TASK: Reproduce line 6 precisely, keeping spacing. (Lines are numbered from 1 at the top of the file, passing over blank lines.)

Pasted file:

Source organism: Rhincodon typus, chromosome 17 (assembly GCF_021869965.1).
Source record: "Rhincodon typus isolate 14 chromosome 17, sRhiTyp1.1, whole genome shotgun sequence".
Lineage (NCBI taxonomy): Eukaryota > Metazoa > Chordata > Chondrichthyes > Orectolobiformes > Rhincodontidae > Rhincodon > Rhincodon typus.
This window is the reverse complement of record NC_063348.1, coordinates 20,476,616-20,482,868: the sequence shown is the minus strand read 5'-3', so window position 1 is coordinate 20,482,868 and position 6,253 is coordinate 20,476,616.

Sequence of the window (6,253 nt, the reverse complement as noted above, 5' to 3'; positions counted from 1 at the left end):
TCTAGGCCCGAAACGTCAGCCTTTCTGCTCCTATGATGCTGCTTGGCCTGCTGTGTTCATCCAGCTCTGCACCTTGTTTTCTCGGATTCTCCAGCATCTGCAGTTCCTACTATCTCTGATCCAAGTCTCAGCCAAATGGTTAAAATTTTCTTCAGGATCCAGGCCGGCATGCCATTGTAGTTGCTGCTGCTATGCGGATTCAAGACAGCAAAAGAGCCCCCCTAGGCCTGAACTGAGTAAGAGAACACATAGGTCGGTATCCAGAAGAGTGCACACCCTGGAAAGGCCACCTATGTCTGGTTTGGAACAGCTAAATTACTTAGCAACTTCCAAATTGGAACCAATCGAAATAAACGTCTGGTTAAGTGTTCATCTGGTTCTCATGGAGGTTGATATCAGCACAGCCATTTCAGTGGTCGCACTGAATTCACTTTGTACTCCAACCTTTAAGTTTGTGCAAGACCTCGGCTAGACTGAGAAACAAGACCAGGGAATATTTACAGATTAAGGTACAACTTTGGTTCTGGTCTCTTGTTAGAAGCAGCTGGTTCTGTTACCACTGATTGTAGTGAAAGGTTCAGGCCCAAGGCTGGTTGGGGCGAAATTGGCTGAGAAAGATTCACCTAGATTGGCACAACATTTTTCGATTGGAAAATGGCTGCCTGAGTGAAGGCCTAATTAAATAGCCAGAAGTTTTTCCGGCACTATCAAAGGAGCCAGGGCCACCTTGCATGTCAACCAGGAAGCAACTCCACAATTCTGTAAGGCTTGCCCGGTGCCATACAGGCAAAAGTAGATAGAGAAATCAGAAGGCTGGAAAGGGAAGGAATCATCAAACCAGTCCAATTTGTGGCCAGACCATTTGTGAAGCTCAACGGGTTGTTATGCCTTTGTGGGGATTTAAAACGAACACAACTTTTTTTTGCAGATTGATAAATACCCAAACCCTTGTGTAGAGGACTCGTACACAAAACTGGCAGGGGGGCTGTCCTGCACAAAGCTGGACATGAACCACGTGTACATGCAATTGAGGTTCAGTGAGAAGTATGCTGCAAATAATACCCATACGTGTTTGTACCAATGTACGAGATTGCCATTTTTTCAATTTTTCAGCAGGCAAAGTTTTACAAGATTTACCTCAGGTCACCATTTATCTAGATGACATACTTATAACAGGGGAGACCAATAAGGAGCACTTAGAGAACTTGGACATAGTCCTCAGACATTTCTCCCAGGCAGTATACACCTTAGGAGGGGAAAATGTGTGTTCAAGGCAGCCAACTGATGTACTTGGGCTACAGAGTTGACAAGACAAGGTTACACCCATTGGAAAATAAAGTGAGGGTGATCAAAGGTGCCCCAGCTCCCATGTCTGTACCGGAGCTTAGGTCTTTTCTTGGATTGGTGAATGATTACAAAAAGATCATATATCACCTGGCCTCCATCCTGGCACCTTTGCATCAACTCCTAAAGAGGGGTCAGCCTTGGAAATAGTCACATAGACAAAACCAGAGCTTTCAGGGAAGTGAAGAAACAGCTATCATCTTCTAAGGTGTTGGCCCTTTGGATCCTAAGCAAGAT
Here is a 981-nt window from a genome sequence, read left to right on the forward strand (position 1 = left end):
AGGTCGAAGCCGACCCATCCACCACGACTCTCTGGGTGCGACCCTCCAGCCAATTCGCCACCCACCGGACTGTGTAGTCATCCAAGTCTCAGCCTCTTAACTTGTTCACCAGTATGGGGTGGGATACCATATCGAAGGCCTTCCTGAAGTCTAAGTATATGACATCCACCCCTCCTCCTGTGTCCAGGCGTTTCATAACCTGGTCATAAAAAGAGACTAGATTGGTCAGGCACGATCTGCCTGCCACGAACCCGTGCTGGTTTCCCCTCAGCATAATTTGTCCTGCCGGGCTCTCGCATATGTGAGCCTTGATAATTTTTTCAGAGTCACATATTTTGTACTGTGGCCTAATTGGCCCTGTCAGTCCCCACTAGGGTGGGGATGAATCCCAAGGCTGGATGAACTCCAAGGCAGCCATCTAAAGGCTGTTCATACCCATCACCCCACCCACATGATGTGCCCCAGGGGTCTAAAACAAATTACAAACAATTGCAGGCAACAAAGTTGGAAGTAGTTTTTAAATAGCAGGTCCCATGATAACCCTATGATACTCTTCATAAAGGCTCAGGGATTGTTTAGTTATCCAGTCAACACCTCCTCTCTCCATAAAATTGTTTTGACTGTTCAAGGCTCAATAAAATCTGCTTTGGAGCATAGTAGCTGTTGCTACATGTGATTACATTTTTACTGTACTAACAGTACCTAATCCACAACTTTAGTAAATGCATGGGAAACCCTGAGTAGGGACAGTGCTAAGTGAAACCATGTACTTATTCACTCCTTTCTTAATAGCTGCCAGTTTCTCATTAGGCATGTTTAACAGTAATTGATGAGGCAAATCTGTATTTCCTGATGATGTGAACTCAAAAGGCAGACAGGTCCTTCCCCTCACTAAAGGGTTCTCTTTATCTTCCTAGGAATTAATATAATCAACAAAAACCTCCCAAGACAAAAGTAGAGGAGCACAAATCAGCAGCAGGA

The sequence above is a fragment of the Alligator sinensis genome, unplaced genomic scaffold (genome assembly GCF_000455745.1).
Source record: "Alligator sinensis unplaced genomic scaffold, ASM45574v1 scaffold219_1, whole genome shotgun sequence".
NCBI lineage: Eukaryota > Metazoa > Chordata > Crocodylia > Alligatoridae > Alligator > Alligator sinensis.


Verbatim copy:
TCTAGGCCCGAAACGTCAGCCTTTCTGCTCCTATGATGCTGCTTGGCCTGCTGTGTTCATCCAGCTCTGCACCTTGTTTTCTCGGATTCTCCAGCATCTGCAGTTCCTACTATCTCTGATCCAAGTCTCAGCCAAATGGTTAAAATTTTCTTCAGGATCCAGGCCGGCATGCCATTGTAGTTGCTGCTGCTATGCGGATTCAAGACAGCAAAAGAGCCCCCCTAGGCCTGAACTGAGTAAGAGAACACATAGGTCGGTATCCAGAAGAGTGCACACCCTGGAAAGGCCACCTATGTCTGGTTTGGAACAGCTAAATTACTTAGCAACTTCCAAATTGGAACCAATCGAAATAAACGTCTGGTTAAGTGTTCATCTGGTTCTCATGGAGGTTGATATCAGCACAGCCATTTCAGTGGTCGCACTGAATTCACTTTGTACTCCAACCTTTAAGTTTGTGCAAGACCTCGGCTAGACTGAGAAACAAGACCAGGGAATATTTACAGATTAAGGTACAACTTTGGTTCTGGTCTCTTGTTAGAAGCAGCTGGTTCTGTTACCACTGATTGTAGTGAAAGGTTCAGGCCCAAGGCTGGTTGGGGCGAAATTGGCTGAGAAAGATTCACCTAGATTGGCACAACATTTTTCGATTGGAAAATGGCTGCCTGAGTGAAGGCCTAATTAAATAGCCAGAAGTTTTTCCGGCACTATCAAAGGAGCCAGGGCCACCTTGCATGTCAACCAGGAAGCAACTCCACAATTCTGTAAGGCTTGCCCGGTGCCATACAGGCAAAAGTAGATAGAGAAATCAGAAGGCTGGAAAGGGAAGGAATCATCAAACCAGTCCAATTTGTGGCCAGACCATTTGTGAAGCTCAACGGGTTGTTATGCCTTTGTGGGGATTTAAAACGAACACAACTTTTTTTTGCAGATTGATAAATACCCAAACCCTTGTGTAGAGGACTCGTACACAAAACTGGCAGGGGGGCTGTCCTGCACAAAGCTGGACATGAACCACGTGTACATGCAATTGAGGTTCAGTGAGAAGTATGCTGCAAATAATACCCATACGTGTTTGTACCAATGTACGAGATTGCCATTTTTTCAATTTTTCAGCAGGCAAAGTTTTACAAGATTTACCTCAGGTCACCATTTATCTAGATGACATACTTATAACAGGGGAGACCAATAAGGAGCACTTAGAGAACTTGGACATAGTCCTCAGACATTTCTCCCAGGCAGTATACACCTTAGGAGGGGAAAATGTGTGTTCAAGGCAGCCAACTGATGTACTTGGGCTACAGAGTTGACAAGACAAGGTTACACCCATTGGAAAATAAAGTGAGGGTGATCAAAGGTGCCCCAGCTCCCATGTCTGTACCGGAGCTTAGGTCTTTTCTTGGATTGGTGAATGATTACAAAAAGATCATATATCACCTGGCCTCCATCCTGGCACCTTTGCATCAACTCCTAAAGAGGGGTCAGCCTTGGAAATAGTCACATAGACAAAACCAGAGCTTTCAGGGAAGTGAAGAAACAGCTATCATCTTCTAAGGTGTTGGCCCTTTGGATCCTAAGCAAGAT